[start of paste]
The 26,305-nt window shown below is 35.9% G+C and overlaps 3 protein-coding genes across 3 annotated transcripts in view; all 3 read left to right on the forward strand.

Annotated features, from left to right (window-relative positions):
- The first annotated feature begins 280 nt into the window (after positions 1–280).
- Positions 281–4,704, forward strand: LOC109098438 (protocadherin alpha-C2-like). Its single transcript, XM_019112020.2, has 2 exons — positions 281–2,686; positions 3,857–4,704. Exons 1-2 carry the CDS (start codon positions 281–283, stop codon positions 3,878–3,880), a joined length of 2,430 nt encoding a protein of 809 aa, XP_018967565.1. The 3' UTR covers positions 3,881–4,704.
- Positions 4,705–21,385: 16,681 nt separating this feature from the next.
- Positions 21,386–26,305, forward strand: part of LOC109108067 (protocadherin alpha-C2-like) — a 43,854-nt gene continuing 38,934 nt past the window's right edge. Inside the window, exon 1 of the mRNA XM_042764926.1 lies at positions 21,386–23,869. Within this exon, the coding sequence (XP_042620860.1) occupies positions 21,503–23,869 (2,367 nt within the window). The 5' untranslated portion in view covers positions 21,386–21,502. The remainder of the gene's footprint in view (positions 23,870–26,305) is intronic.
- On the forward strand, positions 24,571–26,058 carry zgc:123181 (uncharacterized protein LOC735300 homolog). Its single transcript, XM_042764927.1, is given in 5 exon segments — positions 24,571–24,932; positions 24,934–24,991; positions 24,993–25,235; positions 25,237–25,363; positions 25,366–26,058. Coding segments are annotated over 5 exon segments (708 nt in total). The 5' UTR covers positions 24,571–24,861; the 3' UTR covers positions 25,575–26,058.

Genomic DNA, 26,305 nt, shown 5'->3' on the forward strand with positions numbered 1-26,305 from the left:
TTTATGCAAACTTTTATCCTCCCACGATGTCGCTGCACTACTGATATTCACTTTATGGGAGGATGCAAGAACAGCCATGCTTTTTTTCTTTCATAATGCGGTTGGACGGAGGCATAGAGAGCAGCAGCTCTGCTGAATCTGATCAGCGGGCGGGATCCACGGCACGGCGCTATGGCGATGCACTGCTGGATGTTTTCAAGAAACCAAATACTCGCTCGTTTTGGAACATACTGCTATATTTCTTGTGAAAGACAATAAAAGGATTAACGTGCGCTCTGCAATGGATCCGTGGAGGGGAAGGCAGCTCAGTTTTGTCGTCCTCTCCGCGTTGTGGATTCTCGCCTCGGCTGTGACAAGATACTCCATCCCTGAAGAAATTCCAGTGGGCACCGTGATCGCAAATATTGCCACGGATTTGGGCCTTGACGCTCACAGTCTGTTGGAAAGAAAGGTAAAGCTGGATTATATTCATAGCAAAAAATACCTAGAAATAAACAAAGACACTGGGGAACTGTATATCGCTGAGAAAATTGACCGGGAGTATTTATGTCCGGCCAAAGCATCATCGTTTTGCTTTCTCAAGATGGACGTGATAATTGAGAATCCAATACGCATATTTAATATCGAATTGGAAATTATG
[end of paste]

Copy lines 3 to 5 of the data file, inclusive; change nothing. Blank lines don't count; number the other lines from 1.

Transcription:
- The first annotated feature begins 280 nt into the window (after positions 1–280).
- Positions 281–4,704, forward strand: LOC109098438 (protocadherin alpha-C2-like). Its single transcript, XM_019112020.2, has 2 exons — positions 281–2,686; positions 3,857–4,704. Exons 1-2 carry the CDS (start codon positions 281–283, stop codon positions 3,878–3,880), a joined length of 2,430 nt encoding a protein of 809 aa, XP_018967565.1. The 3' UTR covers positions 3,881–4,704.
- Positions 4,705–21,385: 16,681 nt separating this feature from the next.